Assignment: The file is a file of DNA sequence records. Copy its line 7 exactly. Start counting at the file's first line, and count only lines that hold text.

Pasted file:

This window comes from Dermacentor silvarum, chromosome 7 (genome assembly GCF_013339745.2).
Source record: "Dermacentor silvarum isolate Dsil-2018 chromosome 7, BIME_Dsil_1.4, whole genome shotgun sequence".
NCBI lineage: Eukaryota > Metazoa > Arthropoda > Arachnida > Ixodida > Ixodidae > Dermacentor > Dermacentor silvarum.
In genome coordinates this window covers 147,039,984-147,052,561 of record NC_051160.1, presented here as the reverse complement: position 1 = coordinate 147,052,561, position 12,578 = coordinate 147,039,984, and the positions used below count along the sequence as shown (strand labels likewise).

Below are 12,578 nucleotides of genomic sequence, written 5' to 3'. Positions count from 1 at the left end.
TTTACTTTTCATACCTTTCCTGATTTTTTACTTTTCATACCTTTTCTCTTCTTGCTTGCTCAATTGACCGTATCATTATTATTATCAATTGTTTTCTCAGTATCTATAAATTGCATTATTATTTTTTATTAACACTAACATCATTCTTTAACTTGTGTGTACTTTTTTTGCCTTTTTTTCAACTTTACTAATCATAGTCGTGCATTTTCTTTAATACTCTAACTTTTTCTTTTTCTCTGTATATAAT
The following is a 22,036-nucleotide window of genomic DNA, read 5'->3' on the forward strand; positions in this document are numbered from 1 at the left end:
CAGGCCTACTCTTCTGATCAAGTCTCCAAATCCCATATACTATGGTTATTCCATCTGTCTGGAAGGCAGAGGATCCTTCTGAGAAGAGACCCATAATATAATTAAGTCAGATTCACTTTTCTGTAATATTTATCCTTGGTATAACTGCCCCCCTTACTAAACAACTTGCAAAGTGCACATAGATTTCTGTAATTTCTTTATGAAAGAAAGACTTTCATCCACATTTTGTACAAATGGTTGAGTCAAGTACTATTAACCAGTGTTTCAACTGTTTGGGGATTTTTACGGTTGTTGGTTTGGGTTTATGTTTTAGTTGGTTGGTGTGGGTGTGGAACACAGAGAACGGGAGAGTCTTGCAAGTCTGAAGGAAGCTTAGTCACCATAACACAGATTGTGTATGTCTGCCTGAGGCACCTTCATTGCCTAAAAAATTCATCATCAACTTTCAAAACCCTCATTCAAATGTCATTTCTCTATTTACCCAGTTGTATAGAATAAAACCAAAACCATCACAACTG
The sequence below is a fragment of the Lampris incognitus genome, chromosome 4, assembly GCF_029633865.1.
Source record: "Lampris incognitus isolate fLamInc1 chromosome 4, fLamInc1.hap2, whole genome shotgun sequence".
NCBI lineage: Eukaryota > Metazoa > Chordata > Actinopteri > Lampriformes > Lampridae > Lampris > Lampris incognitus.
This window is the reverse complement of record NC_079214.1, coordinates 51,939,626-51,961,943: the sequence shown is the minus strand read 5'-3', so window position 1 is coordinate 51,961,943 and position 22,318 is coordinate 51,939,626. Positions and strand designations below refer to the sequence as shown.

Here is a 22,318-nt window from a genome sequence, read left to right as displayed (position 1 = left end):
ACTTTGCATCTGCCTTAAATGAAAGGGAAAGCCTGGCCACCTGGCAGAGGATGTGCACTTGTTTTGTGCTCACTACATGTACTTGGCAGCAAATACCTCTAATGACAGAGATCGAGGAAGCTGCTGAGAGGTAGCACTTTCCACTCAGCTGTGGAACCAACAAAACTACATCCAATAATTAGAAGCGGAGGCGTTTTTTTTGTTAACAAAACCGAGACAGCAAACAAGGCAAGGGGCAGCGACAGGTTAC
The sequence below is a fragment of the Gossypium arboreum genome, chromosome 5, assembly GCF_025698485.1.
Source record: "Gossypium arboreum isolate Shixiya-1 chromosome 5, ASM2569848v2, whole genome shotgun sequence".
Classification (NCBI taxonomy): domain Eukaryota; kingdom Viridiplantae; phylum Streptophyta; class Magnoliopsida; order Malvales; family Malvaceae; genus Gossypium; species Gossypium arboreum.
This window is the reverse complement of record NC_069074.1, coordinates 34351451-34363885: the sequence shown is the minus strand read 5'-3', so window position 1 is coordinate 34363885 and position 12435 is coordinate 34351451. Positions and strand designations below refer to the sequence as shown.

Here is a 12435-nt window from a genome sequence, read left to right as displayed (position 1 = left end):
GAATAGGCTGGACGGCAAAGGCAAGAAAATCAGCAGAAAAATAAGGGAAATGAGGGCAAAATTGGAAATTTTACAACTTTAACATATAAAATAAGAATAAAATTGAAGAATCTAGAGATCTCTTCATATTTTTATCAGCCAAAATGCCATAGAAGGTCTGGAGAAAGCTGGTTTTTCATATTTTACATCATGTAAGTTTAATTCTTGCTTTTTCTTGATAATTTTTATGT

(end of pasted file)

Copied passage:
The following is a 22,036-nucleotide window of genomic DNA, read 5'->3' on the forward strand; positions in this document are numbered from 1 at the left end: